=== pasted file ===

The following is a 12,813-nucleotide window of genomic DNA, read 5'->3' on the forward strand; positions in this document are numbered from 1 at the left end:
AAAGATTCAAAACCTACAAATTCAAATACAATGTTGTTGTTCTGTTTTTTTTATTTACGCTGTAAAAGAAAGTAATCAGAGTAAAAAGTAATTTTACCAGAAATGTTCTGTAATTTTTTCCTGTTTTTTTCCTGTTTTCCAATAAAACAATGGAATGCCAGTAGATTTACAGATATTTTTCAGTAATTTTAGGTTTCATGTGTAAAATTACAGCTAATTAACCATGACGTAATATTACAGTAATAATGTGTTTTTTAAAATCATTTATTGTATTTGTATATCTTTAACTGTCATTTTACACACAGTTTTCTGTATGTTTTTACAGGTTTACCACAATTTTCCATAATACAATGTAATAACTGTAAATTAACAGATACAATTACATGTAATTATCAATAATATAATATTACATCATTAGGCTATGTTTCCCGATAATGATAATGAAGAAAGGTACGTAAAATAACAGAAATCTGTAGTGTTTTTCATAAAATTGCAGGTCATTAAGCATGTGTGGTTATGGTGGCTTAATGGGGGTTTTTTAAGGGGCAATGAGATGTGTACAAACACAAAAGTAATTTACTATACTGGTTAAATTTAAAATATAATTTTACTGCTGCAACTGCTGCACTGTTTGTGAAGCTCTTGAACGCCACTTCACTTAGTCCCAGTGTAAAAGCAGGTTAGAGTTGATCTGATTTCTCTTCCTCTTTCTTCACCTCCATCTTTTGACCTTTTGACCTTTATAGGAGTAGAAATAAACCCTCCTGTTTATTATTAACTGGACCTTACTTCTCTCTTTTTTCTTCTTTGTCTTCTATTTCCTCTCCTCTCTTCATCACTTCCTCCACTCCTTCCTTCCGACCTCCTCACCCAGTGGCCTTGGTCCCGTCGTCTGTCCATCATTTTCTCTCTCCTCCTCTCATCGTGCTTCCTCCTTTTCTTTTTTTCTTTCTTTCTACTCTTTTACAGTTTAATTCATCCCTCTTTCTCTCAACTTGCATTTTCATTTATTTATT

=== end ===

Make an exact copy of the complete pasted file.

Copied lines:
The following is a 12,813-nucleotide window of genomic DNA, read 5'->3' on the forward strand; positions in this document are numbered from 1 at the left end:
AAAGATTCAAAACCTACAAATTCAAATACAATGTTGTTGTTCTGTTTTTTTTATTTACGCTGTAAAAGAAAGTAATCAGAGTAAAAAGTAATTTTACCAGAAATGTTCTGTAATTTTTTCCTGTTTTTTTCCTGTTTTCCAATAAAACAATGGAATGCCAGTAGATTTACAGATATTTTTCAGTAATTTTAGGTTTCATGTGTAAAATTACAGCTAATTAACCATGACGTAATATTACAGTAATAATGTGTTTTTTAAAATCATTTATTGTATTTGTATATCTTTAACTGTCATTTTACACACAGTTTTCTGTATGTTTTTACAGGTTTACCACAATTTTCCATAATACAATGTAATAACTGTAAATTAACAGATACAATTACATGTAATTATCAATAATATAATATTACATCATTAGGCTATGTTTCCCGATAATGATAATGAAGAAAGGTACGTAAAATAACAGAAATCTGTAGTGTTTTTCATAAAATTGCAGGTCATTAAGCATGTGTGGTTATGGTGGCTTAATGGGGGTTTTTTAAGGGGCAATGAGATGTGTACAAACACAAAAGTAATTTACTATACTGGTTAAATTTAAAATATAATTTTACTGCTGCAACTGCTGCACTGTTTGTGAAGCTCTTGAACGCCACTTCACTTAGTCCCAGTGTAAAAGCAGGTTAGAGTTGATCTGATTTCTCTTCCTCTTTCTTCACCTCCATCTTTTGACCTTTTGACCTTTATAGGAGTAGAAATAAACCCTCCTGTTTATTATTAACTGGACCTTACTTCTCTCTTTTTTCTTCTTTGTCTTCTATTTCCTCTCCTCTCTTCATCACTTCCTCCACTCCTTCCTTCCGACCTCCTCACCCAGTGGCCTTGGTCCCGTCGTCTGTCCATCATTTTCTCTCTCCTCCTCTCATCGTGCTTCCTCCTTTTCTTTTTTTCTTTCTTTCTACTCTTTTACAGTTTAATTCATCCCTCTTTCTCTCAACTTGCATTTTCATTTATTTATT